Theft by headline — and the $6 mouse that roared

Illustrations have become increasingly important as people find blog content through image-friendly links on Facebook or online periodicals like Seattle Women Daily.

It’s ironic that today’s issue of Kathy Gill’s Seattle Women Daily leads off with a story about importance of great headline writing. That story (a blog post by Nick O’Neill) explains how a New York Times’ article with a run-of-the-mill headline was ignored while the Forbes summary of the same story garnered 680,000 page views. The difference, notes O’Neill, was that the Forbes headline writer “cut out the crap and got to the real shocker of the story.” (You’ll have to read O’Neill’s post to see how that was done.)

The irony was that the same issue of Seattle Women Daily also has a story I wrote, reporting on another site’s reporting of a subscribers-only Nature article about a breakthrough discovery of the mechanism by which exercise may increase longevity. What distinguished my summary from the pack, and won it a place leading the Health section, was not the headline I wrote, but the photo I used —  of a lab mouse who appears to be doing yoga.

The $6 iStock yoga mouse

I’m a firm believer in the value of photos for enhancing the readability and linkability of a blog post. Illustrations have become increasingly important as people find blog content less through search engines or news readers and more through image-friendly links on Facebook or online periodicals like Seattle Women Daily.

This low-res mouse photo, from iStock, was more expensive than the usual photos I buy to illustrate my blog posts — $6 instead of $2. But, oh, so totally worth it!

Welcome to my Macworld | iWorld 2012 friends

Greetings to all the folks I met at Macworld | iWorld 2012 in San Francisco last week!

Greetings to all the folks I met at Macworld | iWorld 2012 in San Francisco last week!

You’ll find my writing about the iPhone (and Macworld) at and my writing about social media and web content here on the Writer Way blog.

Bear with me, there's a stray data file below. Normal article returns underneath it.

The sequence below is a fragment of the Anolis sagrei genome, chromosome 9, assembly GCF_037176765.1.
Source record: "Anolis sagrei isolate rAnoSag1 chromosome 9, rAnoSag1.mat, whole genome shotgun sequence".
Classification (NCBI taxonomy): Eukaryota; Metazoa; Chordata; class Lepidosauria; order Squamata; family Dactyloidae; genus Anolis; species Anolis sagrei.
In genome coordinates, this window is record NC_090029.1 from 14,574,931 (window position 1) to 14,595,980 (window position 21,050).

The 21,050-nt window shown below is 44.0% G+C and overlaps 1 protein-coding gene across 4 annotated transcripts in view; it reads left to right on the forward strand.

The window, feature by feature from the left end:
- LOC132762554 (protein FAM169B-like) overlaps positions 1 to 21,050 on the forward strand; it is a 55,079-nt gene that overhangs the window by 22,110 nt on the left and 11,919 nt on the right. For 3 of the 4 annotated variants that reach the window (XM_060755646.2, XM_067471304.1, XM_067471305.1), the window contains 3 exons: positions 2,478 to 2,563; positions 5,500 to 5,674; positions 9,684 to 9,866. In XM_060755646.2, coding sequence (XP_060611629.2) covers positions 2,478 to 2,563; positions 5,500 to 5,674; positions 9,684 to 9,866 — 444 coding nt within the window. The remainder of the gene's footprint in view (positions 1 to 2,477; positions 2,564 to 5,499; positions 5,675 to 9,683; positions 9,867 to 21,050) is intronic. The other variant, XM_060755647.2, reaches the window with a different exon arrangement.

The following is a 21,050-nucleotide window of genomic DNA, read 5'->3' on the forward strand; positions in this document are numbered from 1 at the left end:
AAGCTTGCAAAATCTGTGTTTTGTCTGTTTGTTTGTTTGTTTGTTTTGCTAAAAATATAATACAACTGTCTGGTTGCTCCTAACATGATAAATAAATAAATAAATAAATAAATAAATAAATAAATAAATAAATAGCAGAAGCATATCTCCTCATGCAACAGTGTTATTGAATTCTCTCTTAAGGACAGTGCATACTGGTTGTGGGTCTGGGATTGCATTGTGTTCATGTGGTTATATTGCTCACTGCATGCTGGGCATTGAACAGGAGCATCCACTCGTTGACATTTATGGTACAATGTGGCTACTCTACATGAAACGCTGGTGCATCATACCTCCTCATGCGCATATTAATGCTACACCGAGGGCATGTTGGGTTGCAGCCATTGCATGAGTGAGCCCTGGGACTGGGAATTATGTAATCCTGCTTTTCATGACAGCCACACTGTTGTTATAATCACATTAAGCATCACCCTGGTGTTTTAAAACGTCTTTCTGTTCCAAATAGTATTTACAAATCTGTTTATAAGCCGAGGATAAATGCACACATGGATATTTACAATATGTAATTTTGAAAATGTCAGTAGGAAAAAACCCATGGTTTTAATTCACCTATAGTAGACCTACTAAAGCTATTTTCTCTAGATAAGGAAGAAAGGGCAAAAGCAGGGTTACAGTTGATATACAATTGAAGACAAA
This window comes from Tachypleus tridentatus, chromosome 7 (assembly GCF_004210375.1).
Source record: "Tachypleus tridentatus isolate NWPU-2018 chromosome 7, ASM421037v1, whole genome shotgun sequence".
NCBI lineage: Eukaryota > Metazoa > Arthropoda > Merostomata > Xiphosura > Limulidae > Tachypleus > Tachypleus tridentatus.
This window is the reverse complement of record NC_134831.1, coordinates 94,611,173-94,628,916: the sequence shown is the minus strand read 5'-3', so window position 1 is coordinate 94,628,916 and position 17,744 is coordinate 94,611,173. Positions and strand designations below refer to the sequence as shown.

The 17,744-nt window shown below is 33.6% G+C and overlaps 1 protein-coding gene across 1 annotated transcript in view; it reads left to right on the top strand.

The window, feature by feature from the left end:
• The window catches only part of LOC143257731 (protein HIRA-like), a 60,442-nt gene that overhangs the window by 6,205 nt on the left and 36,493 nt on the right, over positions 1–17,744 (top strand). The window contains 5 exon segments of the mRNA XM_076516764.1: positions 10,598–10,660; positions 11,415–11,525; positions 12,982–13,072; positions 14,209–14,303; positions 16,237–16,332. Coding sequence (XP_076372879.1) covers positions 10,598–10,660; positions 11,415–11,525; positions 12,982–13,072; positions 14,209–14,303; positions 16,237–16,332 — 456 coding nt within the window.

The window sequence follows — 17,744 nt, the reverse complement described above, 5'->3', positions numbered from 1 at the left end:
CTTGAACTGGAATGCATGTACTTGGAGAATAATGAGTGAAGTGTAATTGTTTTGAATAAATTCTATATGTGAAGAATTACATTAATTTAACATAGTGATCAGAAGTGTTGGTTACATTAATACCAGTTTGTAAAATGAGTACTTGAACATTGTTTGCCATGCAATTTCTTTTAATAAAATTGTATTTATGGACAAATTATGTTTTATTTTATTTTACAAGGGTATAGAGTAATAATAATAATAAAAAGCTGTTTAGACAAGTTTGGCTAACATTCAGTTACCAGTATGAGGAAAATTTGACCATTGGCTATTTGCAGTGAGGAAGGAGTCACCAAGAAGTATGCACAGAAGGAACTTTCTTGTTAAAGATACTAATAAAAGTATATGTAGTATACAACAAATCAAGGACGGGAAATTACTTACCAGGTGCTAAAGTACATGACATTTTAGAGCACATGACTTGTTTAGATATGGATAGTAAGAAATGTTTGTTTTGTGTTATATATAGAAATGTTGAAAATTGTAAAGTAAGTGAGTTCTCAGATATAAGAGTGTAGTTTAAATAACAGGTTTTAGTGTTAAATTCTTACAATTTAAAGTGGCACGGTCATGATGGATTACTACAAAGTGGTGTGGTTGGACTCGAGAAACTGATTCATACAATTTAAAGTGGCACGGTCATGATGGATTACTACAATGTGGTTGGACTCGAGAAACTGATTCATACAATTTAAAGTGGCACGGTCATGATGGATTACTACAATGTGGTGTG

What’s next for tech blogging?

Look for YouTube channels to replace blogs, and for successful bloggers to offer how-tos and paid content (my contribution to the predictions for tech blogging started by Jeremiah Owyang).

In End of an Era: The Golden Age of Tech Blogging is Over, Jeremiah Owyang pinpoints the four trends that signal a shift in blogs that cover electronics technology and the tech industry:

  • Indie tech blogs acquired by corporate media
  • Key tech bloggers exiting from major tech blogging sites
  • Audiences wooed away by channels with shorter, faster, messages: Twitter, Facebook, Google+
  • Fewer tech bloggers making a living via blogging alone

My own predictions for 2012:

  • Corporate-owned tech blogs will increasingly adopt the tools of business blogging (better keywording and other SEO elements).
  • It will be increasingly difficult for new tech blogs, even those by well-known individuals, to gain traction — especially if they focus on offering opinions rather than tools or information.
  • Some new influencers will rise to the top using YouTube channels (in conjunction with Facebook and Twitter) rather than blogs. (Check out what Chris Pirillo has been up to recently.)
  • Successful blogs will feature online education (how-tos), including video; they may offer click-throughs to inexpensive ($1 – 5) paid content modules — from online quizzes to ebooks — that expand on the blog posts.

When corporate blogging makes no sense

Once you start treating a company blog like a PR vehicle (posting twice a month, filling it with self-congratulatory press release material, and saving time by ignoring the SEO tools) it quickly becomes ineffective as a marketing tool.

Corporate blogging makes no sense — from the viewpoint of traditional corporate public relations. In fact, if you look at blogging through a traditional PR lens, it’s absolutely counter intuitive.

I raise this point because I frequently talk with public relations professionals who are getting ready to scuttle or let die a corporate blogging program that was established by a previous communications executive or outside consulting firm. To many traditional PR folks, devoting resources to blogging makes absolutely no sense and they can’t imagine why the company started doing it in the first place. They point out that there are much better ways to get out your story to the media and investors — such as the traditional press release or media placement, Twitter, or the company’s Facebook page.